Elizabeth Hofheinz, M.P.H., M.Ed.
Once a patient with a traumatic full-thickness rotator cuff (RC) tear leaves the OR, little is known about the load progression required to attain an optimal recovery.
A new randomized controlled trial from Denmark, “Effects of 12 Weeks of Progressive Early Active Exercise Therapy After Surgical Rotator Cuff Repair,” attempts to fill in this gap. The study is published in the February 1, 2021 edition of The American Journal of Sports Medicine.
Co-author Birgitte Hougs Kjær, Ph.D., M.Sc., PT is with the Orthopedics and Sports Medicine Research Unit at the Department of Physical and Occupational Therapy at the Institute of Sports Medicine Copenhagen. She told OSN: “Overall, the background is of course that, patients with traumatic RC-tear are typically operated and then referred to rehabilitation. In the postoperative exercise therapy or rehabilitation its essential to restore shoulder function by creating optimal conditions for structural tendon healing.”
“Today, there is increasing clinical evidence that immobilization should be minimized and combined with early passive movement of the shoulder. However, we still have little evidence regarding when to allow active movement of the shoulder.”
Randomizing 82 patients to receive either progressive active exercise therapy (n=41) or limited passive exercise therapy (n=41), the researchers assessed all patients at 12 weeks and 79 patients at one year.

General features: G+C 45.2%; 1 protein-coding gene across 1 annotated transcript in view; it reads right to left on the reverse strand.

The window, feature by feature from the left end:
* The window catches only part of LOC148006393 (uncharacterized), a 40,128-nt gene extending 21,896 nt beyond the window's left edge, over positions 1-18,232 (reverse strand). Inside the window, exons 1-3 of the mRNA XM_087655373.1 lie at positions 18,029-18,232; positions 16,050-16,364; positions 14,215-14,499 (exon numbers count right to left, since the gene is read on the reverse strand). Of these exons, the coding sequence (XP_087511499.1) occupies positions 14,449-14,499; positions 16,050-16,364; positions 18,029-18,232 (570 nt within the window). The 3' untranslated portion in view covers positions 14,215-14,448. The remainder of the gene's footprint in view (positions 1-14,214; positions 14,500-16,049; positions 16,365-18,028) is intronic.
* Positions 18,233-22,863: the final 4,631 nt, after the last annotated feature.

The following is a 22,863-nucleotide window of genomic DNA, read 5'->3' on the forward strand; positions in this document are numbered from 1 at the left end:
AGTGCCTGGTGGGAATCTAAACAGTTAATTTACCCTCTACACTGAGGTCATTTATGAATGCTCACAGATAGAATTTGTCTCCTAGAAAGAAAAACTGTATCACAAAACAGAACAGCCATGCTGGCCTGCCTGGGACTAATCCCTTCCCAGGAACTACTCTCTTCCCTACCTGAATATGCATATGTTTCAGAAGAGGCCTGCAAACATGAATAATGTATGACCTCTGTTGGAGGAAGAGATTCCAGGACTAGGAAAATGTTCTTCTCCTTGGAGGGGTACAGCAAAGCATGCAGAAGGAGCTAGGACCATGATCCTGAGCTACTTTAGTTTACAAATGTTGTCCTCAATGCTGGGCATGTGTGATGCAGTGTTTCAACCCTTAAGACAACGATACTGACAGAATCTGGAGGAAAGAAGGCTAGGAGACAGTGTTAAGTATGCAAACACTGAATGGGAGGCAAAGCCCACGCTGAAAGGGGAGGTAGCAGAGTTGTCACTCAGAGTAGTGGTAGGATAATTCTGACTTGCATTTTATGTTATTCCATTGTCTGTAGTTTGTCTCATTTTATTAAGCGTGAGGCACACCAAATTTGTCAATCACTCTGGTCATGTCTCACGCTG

Dr. Kjær: “Both exercise therapy groups improved significantly and at a clinically relevant level from pre surgery to 12 weeks and 1-year post surgery in all outcomes. However, there were no difference between the groups.”
“There was also no difference between the groups in retear-rate. There were 13 retears (16%) at 1-year follow-up: 6 in the progressive exercise therapy group and 7 in the usual care group. Conclusively, progressive exercise therapy did not result in superior outcomes compared with usual care however, it entails NO disadvantages compared with usual care.”
Asked how they might pursue further research on this topic, Dr. Kjær told OSN, “We can of course not exclude that the patient’s improvement may be the effect of the natural tendon healing. A potential future study with a third arm not attending rehabilitation at all would make us able to isolate the natural tendon healing. However, I don’t think it’s easy to get approval from the ethical committee. Most important in any future study regarding rehabilitation is that the intervention is thoroughly described, e.g., in a published protocol to increase the transparency and reproducibility.”
“The major difference between the two exercise therapy groups in our study was when to start active movement training and when to start loading the shoulder. We found that the progressive rehabilitation entails NO disadvantages compared with usual care.”
“Since it entails no disadvantages to progress faster in terms of pain, symptoms and HRQoL we may consider allowing more activity for patients who will prefer that. I found that most patients would prefer less sling-wear because it motivates more gentle active movement immediately after surgery.”
“In line with the evidence-based intervention in the present study, current Clinical Guidelines from a number of European countries and United States also recommend commencement of active range of motion exercises. Another issue brought up in the recent studies is to differentiate between tear size, tendon quality, the patient’s age/ condition and comorbidity.”